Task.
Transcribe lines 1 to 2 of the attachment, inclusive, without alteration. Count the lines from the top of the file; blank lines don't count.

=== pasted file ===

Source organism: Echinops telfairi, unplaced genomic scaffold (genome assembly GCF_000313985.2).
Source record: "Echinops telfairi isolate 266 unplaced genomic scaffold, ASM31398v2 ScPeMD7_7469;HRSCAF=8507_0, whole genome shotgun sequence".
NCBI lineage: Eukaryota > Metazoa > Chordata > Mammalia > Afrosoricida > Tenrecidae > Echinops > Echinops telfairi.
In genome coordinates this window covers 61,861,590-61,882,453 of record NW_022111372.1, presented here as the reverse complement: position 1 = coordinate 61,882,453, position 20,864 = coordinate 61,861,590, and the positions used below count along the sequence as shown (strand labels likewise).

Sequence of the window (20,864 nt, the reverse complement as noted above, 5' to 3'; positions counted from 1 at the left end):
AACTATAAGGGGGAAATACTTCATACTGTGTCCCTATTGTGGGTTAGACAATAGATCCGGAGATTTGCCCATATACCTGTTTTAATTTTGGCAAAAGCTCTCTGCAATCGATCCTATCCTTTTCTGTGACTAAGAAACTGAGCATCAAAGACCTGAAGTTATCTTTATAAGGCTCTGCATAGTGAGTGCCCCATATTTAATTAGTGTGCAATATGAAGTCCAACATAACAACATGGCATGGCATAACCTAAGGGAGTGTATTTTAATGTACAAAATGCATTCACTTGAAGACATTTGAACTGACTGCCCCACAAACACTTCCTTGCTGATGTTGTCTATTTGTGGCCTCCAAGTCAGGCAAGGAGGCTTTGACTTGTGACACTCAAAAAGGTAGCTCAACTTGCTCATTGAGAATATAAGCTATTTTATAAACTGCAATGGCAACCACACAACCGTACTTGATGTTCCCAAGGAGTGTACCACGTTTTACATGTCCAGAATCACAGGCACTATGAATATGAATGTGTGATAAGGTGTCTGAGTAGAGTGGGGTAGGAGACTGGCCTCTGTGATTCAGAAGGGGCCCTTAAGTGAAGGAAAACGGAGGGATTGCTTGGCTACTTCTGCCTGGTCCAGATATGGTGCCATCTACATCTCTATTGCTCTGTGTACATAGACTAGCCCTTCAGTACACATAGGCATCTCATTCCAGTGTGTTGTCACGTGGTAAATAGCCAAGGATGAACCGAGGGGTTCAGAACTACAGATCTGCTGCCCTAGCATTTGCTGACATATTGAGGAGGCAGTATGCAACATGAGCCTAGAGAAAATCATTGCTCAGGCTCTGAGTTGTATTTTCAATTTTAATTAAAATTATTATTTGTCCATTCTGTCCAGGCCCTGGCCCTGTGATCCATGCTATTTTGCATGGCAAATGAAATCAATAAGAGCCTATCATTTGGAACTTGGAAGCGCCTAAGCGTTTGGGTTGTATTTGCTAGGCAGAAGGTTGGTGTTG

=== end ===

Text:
Source organism: Echinops telfairi, unplaced genomic scaffold (genome assembly GCF_000313985.2).
Source record: "Echinops telfairi isolate 266 unplaced genomic scaffold, ASM31398v2 ScPeMD7_7469;HRSCAF=8507_0, whole genome shotgun sequence".